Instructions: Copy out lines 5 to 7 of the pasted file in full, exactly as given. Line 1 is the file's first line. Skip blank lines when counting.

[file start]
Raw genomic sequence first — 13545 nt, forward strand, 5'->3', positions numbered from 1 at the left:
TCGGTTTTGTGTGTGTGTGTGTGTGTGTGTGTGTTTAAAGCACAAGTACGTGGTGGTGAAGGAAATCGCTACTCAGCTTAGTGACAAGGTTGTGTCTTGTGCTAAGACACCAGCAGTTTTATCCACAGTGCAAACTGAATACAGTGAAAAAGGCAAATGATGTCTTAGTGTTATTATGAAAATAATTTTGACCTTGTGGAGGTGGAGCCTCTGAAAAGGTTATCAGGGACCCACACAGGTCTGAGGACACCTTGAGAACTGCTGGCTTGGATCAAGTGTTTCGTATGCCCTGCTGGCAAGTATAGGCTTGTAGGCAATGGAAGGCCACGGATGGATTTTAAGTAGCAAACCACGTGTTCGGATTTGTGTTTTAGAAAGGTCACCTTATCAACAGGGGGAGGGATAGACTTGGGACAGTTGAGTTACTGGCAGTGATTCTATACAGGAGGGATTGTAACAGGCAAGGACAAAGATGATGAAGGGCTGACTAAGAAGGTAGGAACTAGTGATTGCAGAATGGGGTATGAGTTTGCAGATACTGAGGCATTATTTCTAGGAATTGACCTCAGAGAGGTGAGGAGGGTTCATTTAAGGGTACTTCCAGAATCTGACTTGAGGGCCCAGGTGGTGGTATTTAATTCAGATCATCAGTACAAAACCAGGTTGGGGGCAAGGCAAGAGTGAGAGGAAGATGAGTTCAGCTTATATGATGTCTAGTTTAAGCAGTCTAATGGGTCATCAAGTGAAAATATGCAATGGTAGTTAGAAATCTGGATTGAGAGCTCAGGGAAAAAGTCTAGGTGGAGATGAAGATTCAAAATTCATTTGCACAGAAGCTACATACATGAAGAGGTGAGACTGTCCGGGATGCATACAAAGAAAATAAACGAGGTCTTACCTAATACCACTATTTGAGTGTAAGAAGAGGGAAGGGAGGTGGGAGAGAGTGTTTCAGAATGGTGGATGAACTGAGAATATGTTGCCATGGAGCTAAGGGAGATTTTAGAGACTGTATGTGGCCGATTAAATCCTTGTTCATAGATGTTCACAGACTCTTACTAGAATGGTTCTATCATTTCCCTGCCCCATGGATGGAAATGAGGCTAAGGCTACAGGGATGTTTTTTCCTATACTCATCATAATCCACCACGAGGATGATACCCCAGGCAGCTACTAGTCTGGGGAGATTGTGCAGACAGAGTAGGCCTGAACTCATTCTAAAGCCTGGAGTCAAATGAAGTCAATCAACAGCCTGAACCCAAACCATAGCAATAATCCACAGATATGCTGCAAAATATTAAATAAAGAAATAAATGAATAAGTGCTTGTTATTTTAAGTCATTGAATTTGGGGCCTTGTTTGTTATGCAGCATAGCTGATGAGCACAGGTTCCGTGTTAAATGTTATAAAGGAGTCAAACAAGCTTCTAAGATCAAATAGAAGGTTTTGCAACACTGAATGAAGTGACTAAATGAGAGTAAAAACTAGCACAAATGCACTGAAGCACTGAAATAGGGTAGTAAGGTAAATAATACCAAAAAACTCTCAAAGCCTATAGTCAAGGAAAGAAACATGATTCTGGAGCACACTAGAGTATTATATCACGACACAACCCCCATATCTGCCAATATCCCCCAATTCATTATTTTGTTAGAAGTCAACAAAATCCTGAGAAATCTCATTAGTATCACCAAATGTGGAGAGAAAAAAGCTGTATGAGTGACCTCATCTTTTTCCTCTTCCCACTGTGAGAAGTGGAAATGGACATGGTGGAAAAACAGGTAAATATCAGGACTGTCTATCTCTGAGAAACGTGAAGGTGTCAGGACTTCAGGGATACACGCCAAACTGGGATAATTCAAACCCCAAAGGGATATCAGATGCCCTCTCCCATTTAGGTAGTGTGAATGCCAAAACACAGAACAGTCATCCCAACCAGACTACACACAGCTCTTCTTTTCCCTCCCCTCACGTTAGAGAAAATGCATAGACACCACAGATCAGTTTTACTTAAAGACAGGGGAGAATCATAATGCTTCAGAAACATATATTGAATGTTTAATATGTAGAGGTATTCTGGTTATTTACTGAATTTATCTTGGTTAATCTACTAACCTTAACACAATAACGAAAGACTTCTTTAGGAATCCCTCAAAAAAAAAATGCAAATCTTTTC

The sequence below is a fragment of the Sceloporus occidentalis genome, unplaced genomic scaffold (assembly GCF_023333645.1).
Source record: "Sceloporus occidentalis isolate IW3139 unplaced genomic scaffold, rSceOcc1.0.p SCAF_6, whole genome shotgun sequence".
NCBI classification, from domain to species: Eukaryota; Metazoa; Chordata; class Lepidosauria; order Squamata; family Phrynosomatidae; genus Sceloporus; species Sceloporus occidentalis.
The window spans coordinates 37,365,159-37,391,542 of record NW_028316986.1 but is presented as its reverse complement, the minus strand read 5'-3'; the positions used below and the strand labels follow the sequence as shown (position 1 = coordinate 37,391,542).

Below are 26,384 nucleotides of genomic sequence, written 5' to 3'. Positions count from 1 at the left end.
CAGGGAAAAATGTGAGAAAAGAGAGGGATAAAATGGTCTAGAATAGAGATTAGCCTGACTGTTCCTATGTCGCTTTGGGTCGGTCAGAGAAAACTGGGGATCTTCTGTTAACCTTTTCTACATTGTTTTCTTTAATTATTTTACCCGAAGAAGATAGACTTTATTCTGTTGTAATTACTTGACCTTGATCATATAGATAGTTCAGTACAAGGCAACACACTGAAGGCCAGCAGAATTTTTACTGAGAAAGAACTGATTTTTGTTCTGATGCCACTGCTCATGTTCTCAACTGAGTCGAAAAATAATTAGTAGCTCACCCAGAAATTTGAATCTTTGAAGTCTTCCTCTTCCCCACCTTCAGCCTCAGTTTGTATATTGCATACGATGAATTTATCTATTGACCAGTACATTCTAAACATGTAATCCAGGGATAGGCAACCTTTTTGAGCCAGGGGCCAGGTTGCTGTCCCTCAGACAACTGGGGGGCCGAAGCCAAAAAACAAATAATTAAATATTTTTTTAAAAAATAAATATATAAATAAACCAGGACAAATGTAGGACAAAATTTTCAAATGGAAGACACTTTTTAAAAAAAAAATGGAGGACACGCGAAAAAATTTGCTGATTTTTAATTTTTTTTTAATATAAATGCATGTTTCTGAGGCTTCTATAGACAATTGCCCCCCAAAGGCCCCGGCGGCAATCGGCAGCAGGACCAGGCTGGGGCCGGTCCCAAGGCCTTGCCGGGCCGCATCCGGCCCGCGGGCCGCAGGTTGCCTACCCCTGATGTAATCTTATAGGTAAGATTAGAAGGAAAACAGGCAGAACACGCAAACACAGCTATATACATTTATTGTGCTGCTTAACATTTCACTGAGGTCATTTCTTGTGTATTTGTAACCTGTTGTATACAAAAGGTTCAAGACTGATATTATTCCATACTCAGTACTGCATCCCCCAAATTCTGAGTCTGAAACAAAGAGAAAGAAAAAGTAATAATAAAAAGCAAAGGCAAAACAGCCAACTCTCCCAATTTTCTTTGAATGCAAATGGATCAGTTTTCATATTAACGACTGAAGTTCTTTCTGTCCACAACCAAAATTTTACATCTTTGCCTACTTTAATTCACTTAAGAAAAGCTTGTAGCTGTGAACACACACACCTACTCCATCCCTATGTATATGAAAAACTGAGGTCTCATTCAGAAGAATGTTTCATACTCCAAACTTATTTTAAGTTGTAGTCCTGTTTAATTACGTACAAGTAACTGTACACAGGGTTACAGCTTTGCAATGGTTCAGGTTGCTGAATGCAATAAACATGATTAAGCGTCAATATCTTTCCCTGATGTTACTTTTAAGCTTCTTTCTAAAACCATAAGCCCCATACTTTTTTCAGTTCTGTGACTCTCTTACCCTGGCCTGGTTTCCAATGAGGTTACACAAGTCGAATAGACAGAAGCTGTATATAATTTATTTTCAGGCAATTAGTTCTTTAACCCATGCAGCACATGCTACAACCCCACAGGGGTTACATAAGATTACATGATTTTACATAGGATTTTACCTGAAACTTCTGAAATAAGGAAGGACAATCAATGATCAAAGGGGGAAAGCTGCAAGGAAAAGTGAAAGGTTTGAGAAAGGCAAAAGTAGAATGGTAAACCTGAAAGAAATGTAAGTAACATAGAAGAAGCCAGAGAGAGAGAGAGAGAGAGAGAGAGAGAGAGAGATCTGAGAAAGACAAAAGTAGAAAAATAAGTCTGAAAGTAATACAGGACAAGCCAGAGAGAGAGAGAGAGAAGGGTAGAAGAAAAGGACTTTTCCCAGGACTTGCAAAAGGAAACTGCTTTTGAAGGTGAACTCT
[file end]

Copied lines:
NCBI classification, from domain to species: Eukaryota; Metazoa; Chordata; class Lepidosauria; order Squamata; family Phrynosomatidae; genus Sceloporus; species Sceloporus occidentalis.
The window spans coordinates 37,365,159-37,391,542 of record NW_028316986.1 but is presented as its reverse complement, the minus strand read 5'-3'; the positions used below and the strand labels follow the sequence as shown (position 1 = coordinate 37,391,542).

Below are 26,384 nucleotides of genomic sequence, written 5' to 3'. Positions count from 1 at the left end.